Baumgartner cutting education
I would like to thank Sen. Michael Baumgartner for standing up against Senate Democrats and voting for $78 million in cuts to our education system ($40 million K-12, $38 million higher education), while simultaneously introducing a constitutional amendment requiring higher education to be the second most important priority in our state (SJR 8225).
Without Baumgartner’s courage to say one thing but do the opposite, Washington’s businesses would not have to rely on other countries’ graduates to fill the void in their offices.
Baumgartner is the kind of politician that we need representing Spokane. Baumgartner, who in his own words from the Senate floor on March 3, “wants to tip (his) hat to the majority party. You know you got beat tonight. You got beat by the rules, but you put up a good fight, and that’s just the way this process works,” gloats about cutting into our state’s educational resources.
So, thank you, Michael Baumgartner, for being the creative politician and cutting more of our education dollars over what appears to be a simple game to you. Without leaders like Baumgartner, Spokane families could not have counted on five straight years of cuts to our education.
Forest plan process hijacked
The Collaborative Forest Landscape Restoration Act of 2009 is funding the Kootenai Valley Resource Initiative and the Clearwater Basin Collaborative. Shamefully, the overwhelming majority of the American public is not involved in this collaborative process. Instead, government officials, local industry representatives and questionable conservation groups carve out a so-called working solution.
And thanks to Forest Service Chief Tom Tidwell and Sen. Mike Crapo, the proposed National Forest Planning Rules could force the National Environmental Policy Act to take a back seat to collaboration and the spirit of cooperation. NEPA will be a pro-forma exercise.
To make things worse, the administrative appeals process has been eliminated. A recent budget rider stripped the public’s ability to challenge the record of decision by the agency.
And yet, the Idaho Collaboration League and the Wilderness Solution have requested that we avoid the conflict approach when commenting on the Kootenai and Idaho Panhandle National Forest Plans.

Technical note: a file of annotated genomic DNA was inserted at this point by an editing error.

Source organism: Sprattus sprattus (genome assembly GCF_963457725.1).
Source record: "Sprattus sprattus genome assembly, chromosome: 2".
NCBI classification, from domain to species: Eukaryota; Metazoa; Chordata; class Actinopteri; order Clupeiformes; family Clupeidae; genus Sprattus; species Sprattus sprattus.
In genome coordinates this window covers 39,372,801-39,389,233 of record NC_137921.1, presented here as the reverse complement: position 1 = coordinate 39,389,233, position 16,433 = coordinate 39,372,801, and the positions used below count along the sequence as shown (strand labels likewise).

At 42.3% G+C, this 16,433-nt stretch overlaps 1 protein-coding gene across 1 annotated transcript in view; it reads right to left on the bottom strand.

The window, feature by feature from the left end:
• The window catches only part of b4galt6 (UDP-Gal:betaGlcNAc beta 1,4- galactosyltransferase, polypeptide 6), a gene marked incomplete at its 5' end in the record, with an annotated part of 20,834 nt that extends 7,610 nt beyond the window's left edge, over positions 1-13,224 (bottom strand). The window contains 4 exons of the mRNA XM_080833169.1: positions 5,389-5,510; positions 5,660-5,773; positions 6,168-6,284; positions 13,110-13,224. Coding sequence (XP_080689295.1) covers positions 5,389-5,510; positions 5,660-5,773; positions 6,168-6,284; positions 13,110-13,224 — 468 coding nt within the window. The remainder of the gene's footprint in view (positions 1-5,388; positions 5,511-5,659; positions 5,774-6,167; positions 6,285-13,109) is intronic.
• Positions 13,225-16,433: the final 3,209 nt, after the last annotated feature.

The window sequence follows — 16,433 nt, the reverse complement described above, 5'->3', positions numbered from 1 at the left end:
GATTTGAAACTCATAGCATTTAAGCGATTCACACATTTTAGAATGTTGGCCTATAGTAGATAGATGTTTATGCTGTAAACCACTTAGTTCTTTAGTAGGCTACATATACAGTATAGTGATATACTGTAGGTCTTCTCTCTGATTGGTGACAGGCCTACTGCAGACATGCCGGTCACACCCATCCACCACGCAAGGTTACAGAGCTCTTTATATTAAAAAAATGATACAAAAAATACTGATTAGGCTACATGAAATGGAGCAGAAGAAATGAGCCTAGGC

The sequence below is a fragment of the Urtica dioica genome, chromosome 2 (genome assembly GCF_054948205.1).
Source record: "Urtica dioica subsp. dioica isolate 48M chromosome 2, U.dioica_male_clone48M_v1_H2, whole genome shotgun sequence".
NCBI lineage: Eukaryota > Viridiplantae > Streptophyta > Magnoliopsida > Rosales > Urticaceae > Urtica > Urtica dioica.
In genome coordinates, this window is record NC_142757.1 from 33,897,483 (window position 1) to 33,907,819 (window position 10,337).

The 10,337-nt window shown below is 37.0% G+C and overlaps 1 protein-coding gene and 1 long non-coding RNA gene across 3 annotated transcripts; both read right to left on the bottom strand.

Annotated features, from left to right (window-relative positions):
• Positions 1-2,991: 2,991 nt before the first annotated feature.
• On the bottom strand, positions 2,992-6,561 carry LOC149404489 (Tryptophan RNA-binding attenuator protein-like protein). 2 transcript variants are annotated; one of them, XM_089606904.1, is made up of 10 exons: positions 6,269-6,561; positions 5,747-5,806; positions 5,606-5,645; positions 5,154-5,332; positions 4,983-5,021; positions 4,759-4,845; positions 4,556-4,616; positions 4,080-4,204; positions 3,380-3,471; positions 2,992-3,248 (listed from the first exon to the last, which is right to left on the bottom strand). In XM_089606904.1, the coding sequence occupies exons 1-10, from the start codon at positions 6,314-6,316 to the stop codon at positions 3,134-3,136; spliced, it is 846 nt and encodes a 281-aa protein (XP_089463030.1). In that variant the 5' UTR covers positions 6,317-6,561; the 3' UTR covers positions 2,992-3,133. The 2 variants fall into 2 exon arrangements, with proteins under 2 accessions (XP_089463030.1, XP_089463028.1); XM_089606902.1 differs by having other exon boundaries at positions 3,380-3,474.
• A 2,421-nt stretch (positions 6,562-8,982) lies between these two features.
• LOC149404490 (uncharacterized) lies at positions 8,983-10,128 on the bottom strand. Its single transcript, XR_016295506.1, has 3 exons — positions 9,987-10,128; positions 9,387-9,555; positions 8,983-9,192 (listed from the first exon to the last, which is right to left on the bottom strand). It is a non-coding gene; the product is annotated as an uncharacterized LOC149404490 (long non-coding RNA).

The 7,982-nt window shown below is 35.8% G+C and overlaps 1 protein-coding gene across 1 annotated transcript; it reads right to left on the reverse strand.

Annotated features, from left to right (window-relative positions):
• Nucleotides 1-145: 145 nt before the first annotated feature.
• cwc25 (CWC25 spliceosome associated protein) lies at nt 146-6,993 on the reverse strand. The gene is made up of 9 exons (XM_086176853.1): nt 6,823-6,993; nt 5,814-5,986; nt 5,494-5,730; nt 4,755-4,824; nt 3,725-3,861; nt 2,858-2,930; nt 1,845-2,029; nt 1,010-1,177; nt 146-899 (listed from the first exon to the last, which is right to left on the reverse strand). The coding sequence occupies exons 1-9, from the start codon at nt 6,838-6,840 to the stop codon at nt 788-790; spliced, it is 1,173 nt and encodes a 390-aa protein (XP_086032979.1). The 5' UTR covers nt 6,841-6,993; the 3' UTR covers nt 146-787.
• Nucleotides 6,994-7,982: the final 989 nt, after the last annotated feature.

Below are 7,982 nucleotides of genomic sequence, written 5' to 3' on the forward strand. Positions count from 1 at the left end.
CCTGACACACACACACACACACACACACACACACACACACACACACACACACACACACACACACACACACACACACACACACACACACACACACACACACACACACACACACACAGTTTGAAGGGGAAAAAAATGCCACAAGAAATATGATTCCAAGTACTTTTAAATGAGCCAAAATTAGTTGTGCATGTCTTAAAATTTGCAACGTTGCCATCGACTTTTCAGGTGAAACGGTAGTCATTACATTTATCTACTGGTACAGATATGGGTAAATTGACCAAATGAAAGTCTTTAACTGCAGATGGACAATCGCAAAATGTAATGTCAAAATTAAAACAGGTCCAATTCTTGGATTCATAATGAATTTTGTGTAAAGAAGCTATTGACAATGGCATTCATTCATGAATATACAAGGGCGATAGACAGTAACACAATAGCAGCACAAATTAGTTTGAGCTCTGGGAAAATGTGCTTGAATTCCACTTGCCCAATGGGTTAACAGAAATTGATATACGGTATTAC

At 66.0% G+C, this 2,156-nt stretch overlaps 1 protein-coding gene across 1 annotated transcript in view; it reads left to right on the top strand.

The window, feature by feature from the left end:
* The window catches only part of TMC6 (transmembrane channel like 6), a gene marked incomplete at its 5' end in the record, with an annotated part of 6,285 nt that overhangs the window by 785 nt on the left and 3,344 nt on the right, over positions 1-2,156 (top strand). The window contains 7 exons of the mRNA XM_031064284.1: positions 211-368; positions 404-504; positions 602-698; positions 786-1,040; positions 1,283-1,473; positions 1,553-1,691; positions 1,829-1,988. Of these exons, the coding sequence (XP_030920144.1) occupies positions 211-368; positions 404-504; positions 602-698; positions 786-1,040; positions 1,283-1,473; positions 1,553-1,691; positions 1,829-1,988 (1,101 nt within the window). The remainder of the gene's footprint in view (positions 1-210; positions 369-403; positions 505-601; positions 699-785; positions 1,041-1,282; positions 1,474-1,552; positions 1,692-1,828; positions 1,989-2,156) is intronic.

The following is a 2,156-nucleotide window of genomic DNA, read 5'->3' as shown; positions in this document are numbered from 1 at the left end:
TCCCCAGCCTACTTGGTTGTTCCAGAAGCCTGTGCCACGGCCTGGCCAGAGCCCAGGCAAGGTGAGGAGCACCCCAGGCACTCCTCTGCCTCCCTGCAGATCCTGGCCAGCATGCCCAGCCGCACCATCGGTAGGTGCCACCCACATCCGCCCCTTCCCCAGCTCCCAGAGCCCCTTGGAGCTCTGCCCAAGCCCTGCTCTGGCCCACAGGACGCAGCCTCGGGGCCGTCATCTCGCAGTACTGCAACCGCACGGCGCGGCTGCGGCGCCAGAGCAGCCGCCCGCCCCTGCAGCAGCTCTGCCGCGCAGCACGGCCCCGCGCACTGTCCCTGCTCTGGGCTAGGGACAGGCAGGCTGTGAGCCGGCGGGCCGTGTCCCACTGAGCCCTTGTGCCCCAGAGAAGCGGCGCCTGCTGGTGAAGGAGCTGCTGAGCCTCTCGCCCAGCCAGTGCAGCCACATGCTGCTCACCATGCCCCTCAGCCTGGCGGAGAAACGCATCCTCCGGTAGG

Fortunately, by submitting public comments on agency projects, you can still litigate what you deem to be an illegal project. So let the litigation begin; that is, unless the Forest Service chooses to follow the law.
Protect forests from Otter
Gov. Butch Otter is urging his Republican cronies – representatives of the most anti-environmental Legislature in history – to concoct legislation that would give control of the national forests in Idaho to the governor and lawmakers.
Otter wants to enrich Idaho and the corporate interests by destroying our last roadless forests – the very heart and soul of this great wilderness state – reducing them to an endless maze of logging roads and stumps. Creating fear of fire is a pretext to this end.
Most forest fires start in cut-over forests, primarily because of human access, the greatest cause of fires. Old-growth forests are fire resistant, due, in part, to their dampness and inaccessibility.
These priceless forests will become more valuable with each passing year, benefiting the air, water, wildlife, climate and combating global warming in ways that are far from being understood. They stand as defiant symbols of the right of all Americans, including the unborn, to experience untrammeled nature – one of the richest, most beautiful dimensions of life.
Teddy Roosevelt established the national forests for the people, protecting them from robber barons and opportunists – and the same kind of attacks against their integrity and the public good that Otter proposes.
Frederick K. Bardelli